What made Josh Cutler a great radio diarist was that I never knew what he was going to say. Sometimes he didn’t, either. Josh has Tourette’s syndrome, a neurological disorder that causes involuntary verbal and physical tics. I first met him in 1995 when he was in the 10th grade. I had just received a grant to produce a series called “Teenage Diaries” on National Public Radio [NPR]. The idea was to give tape recorders and microphones to a group of teens around the country and help them report about their own lives.
Josh recorded for more than a year. He brought the tape recorder to school (reluctantly at first), kept an audio journal, and recorded all the sounds of his daily life. Josh documented his tics, he taped himself doing everything from preparing breakfast to making prank phone calls, and he recorded one amazingly intense and honest conversation with his mother that became the centerpiece of his audio diary. All together, he collected more than 40 hours of tape, which was edited into a 15-minute radio documentary for NPR’s “All Things Considered.”
The fact that Josh could not always control what came out of his mouth is a kind of metaphor for this type of documentary journalism. The process of going through hours and hours of raw audio diary tapes is like mining for gold. Ninety percent is junk, but then every so often there are little magical moments that are completely unexpected. Things emerge about people that, in an interview, I would never have known to even look for.
With all the diarists there comes a point, maybe after the first month of recording, when they get bored with the process. That’s what I’m waiting for. They’re no longer trying to sound like Tom Brokaw. They’re not performing, so they’re less self-conscious. They relax and become themselves. It takes a lot of practice to be natural.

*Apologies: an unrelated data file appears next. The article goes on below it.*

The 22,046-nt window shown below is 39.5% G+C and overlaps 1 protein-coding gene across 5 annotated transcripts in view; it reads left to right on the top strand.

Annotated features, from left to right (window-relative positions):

Of course, the key to all documentary journalism is time; spending enough time for people to trust you with their stories, hanging out enough so that you’re there when things happen. By turning the tape recorder into a constant companion, the diarists take this process a step further. It’s like bringing the microphone backstage, to a place where truth and understanding are found not just in words but between words—in the pauses, accents, in the sighs and silences.
Teenagers make good diarists because they have an abundance of time. It’s also an age where people are just beginning to discover themselves and their world. And unlike many adults teenagers simply have an inherent belief that whatever they say is important and people should be listening. When I ask a teenager to carry a tape recorder around for six months, they don’t think I’m crazy.
Radio is the perfect medium for these diary-style documentaries. The equipment is relatively inexpensive and easy to use. A microphone is less intrusive than a video camera so people can be more natural, more themselves. Most importantly, radio is intimate. Great radio sounds as though it’s being whispered right into your ear.
For these reasons, I believe some of the best first-person documentary work is found on the radio. David Isay’s “Ghetto Life 101,” in which two young boys in a Chicago housing project were given tape recorders, and Jay Allison’s on-going “Life Stories” series were both direct inspirations for our “Teenage Diary” series. And during the past five years the public radio show, “This American Life,” has reinvented and re-invigorated the form.
“Radio Diaries” is a small, nonprofit company—me and associate producer, Wendy Dorr. Since Josh’s story aired in 1996, we have produced more than 20 diary-style documentaries for NPR. The “Teenage Diaries” series has included diaries from a teen mom, the daughter of an evangelical minister, a gay teenager, an illegal immigrant, and the running back for an Alabama high-school football team. Other projects have included a 30-minute diary-style documentary from residents of a retirement home and, more recently, we produced “Prison Diaries,” a series of stories from inmates, correctional officers, and a judge.